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Activity Forums Cinematography What are Folks Doing Who Need to Shoot In Very Slow Motion ?

  • What are Folks Doing Who Need to Shoot In Very Slow Motion ?

    Posted by Tim Gallaher on December 12, 2022 at 5:05 am

    Hi Everyone. I couldn’t find anything about this in my search, so I’m posting. Seems like the only prosumer cameras that shoot 1080p 240fps or higher all only output to H264. My understanding is that heavily compressed video, like Mp4, is no good for production, for editing or for archiving. So what are productions doing? Is there a work-around or do you just have to accept that slow motion is going to not last long and be poor quality unless you shoot with very expensive cameras?

    Many thanks!

    Tim G

    Thomas Luca replied 2 months, 3 weeks ago 3 Members · 2 Replies
  • 2 Replies
  • Shimshey Geiger

    June 26, 2023 at 1:40 pm

    For individuals who need to shoot in very slow motion, such as filmmakers or researchers, there are several techniques to follow:

    1. Specialized high-speed cameras are designed to capture footage at extremely high frame rates, enabling slow-motion playback. These cameras can record at thousands or even tens of thousands of fps, far exceeding the standard 24-60 fps of regular video cameras.

    2. Some consumer-grade cameras, including smartphones and action cameras, offer built-in slow-motion modes.

    3. Even if the camera used doesn’t have a dedicated slow-motion mode, it’s often possible to achieve slow-motion effects during the post-processing stage. Video editing software, such as Adobe Premiere Pro or Final Cut Pro, allows users to slow down the playback speed of their footage by reducing the number of frames played per second.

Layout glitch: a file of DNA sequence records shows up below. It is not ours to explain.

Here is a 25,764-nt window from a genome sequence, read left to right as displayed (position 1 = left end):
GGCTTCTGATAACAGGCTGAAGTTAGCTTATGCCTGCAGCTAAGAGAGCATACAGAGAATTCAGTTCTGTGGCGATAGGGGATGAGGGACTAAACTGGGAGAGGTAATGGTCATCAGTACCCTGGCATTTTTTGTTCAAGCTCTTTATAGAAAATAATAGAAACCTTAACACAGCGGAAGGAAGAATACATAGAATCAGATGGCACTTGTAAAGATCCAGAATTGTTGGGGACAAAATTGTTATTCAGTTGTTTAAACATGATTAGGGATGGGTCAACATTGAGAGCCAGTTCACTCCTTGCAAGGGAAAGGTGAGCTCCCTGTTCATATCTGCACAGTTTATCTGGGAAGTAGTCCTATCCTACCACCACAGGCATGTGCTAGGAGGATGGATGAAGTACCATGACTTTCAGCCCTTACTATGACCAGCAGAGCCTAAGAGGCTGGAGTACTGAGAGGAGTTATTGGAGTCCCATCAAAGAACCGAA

• Thomas Luca

    March 25, 2024 at 12:00 pm

    To it’s most simple core all “Slow Motion” is, is boiled down to this: opposite film speed. It’s cranking the frame rate faster to get slower reactions in 24fps screened but to get that effect you must use frame rates higher than 24 fps such as 120-360+. Picture this, you want a shot with pyrotechnics involved, ok? So you CRANK, whether by hand or digitally, the camera fast to a certain count or rate such as a very high count (extreme slow motion effect) of 1,000 fps. That will give the illusion that the blast looks as though it was T.N.T., huge explosion, ok? But in reality, the actual effect was less than a second to 3 seconds in length only. Now, if the DP didn’t over-crank, that’s what we call the technique in the business, if he didn’t OVER-CRANK the footage, then it would appear fake or toy-like onscreen or given the illusion of UNDER-CRANKING which is the opposite, appearing faster onscreen (example: 28 DAYS LATER, WALKING DEAD, or when DP’s shoot for speeding vehicles effect but vehicle is only going 40mph giving the illusion 3 times faster like 120mph). Now do you understand? I put it in simple terms for you just as I do when I’m consulting people on Proof Of Concept Short Films. I’m also a Special Photographic Effects Consultant in Jersey.

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